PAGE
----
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In this period Budilovich pursued his idée fixe of merging all Slavic nations on the basis of a common language. He spent many months abroad – mainly on the Balkans – studying languages and identifying a basic grammar of all Slavic tongues.12 In-between he had enough time to serve in administrative positions at the University of Warsaw. In the 1880s he was appointed as the dean of the faculty of history. In 1892-93 he was transferred to Iur'ev-University and served as its chancellor – shortly after the former University of Dorpat was renamed and the curriculum was strictly Russified. It was here that Budilovich gained a reputation for being a fiery promoter of even further Russification.13

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Budilovich’s administrative post at several universities made him an Imperial bureaucrat although he would have not called himself a chinovnik – an official in a narrow sense. Still, it is important to mention that with the new University status of 1884 deans and chancellors were directly appointed by the Ministry of Education in Petersburg – and those externally imposed on the campus as representatives of the central authorities. Budilovich also differed from many of his more liberal academic colleagues in other respects. For example, he never articulated any even slightly critical views on the monarchy. On the contrary, in his publications Budilovich stressed the importance of a strong Imperial and Russian government and praised Uvarov’s triad emphasizing the link between autocracy and Orthodoxy.

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Such beliefs could only be helpful for his further career within the institutions of the monarchy. In 1901 the minister of education called him to St. Petersburg where he worked until his death in 1908, dealing mainly with nationality issues, questions of Slavic unity and matters of education in the non-Russian peripheries of the Empire. As an expert on these topics he served as a member of several state-commissions and was also active in a variety of respective associations – for example the Russian-Galician-society.14

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This brief summary of the curriculum vitae of the two protagonists shows the differences in their life courses and professional activities. But both lives also show the similarities in Imperial biographies in Russia. In particular, their Imperial careers manifest to what extent the principle of circulation structured various professional fields in the Russian Empire. Their vita sheds some light on the basic patterns of mobility of the Tsarist bureaucracy. Regardless of whether one is dealing with the provincial, municipal or educational administration one encounters circulation and rotation as dominant modes everywhere. This had grave consequences: the bureaucrats who spent some time in local offices were external members of the Imperial elite and were appointed, delegated and later transferred by the central ministries in Petersburg.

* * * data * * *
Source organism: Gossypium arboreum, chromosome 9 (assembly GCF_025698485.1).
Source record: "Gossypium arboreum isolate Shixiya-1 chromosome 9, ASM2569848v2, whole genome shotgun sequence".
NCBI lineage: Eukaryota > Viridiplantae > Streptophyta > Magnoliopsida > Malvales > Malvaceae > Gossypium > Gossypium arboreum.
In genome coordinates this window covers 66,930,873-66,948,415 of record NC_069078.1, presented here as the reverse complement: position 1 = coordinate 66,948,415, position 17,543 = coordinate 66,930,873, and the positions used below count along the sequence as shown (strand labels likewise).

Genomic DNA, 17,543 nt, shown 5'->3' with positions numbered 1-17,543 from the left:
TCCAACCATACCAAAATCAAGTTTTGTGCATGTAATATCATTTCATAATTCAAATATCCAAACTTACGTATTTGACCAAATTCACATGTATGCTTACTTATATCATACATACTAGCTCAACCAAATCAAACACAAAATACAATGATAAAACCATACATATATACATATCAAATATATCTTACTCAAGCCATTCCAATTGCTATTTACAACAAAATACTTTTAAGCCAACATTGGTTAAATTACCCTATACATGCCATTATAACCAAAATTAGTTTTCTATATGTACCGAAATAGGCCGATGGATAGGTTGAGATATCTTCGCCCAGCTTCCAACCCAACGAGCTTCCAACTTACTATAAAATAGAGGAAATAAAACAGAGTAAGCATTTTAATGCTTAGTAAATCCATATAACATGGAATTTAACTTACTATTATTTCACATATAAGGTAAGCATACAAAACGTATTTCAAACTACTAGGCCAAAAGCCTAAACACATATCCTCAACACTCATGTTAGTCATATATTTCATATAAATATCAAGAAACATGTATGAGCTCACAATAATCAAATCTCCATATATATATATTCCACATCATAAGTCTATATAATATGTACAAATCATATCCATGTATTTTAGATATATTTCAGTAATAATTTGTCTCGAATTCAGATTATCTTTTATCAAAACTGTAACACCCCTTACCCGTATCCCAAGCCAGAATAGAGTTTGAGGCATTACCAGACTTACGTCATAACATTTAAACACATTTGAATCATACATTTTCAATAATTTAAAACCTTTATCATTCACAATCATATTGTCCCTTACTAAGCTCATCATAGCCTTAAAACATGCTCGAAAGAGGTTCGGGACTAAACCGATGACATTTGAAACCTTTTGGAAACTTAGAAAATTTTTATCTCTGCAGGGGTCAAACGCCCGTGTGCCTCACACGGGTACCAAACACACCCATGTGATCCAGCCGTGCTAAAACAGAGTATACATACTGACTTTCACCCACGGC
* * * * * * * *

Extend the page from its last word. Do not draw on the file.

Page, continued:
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In the local setting they remained foreigners and outsiders who would stay at a certain place only for a rather short period of time. Starynkevich’s tenure of almost 20 years was a rare exception to this rule. All the other mayors of Warsaw, for example, held their position for a much shorter period of time. A five-year term for a bureaucrat in one office was already regarded as quite unusual. Governors for example rarely stayed longer in one province than three to four years. The same holds true for other officials like the superintendants of educational districts, the heads of the police apparatus or the chiefs in command of the military districts. The Tsarist administration can be characterized as a system of constant reshuffling of responsibilities and frequent relocation of officials to a variety of positions and places. This meant that Imperial bureaucrats at the end of their careers could look back at a large number of provinces where they had worked and lived for some time.

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This pattern of mobility also brought about a rather long duration of service at the fringes of the Empire. Only at the end of a successful career could a Tsarist official hope to be selected for a seat in the capital.

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At the same time these careers were characterized by a logic of seniority or gerontocracy. In the system of patronage and promotion it was only possible to advance on the career ladder with increased age and years of service. This had severe consequences for the central institutions. For example the average age of ministers in Petersburg in 1914 was 62 years, those of the members of the state council as old as 69.15 It is well known that the criteria for promotion in the Tsarist administration had very little to do with a person’s performance in service. Close ties to the court, noble heritage or personal networks played a major role in the making of a career. Still, some astonishing upward mobility was always a part of the Imperial officialdom even in pre-reform times – Speranskii's career is a good example.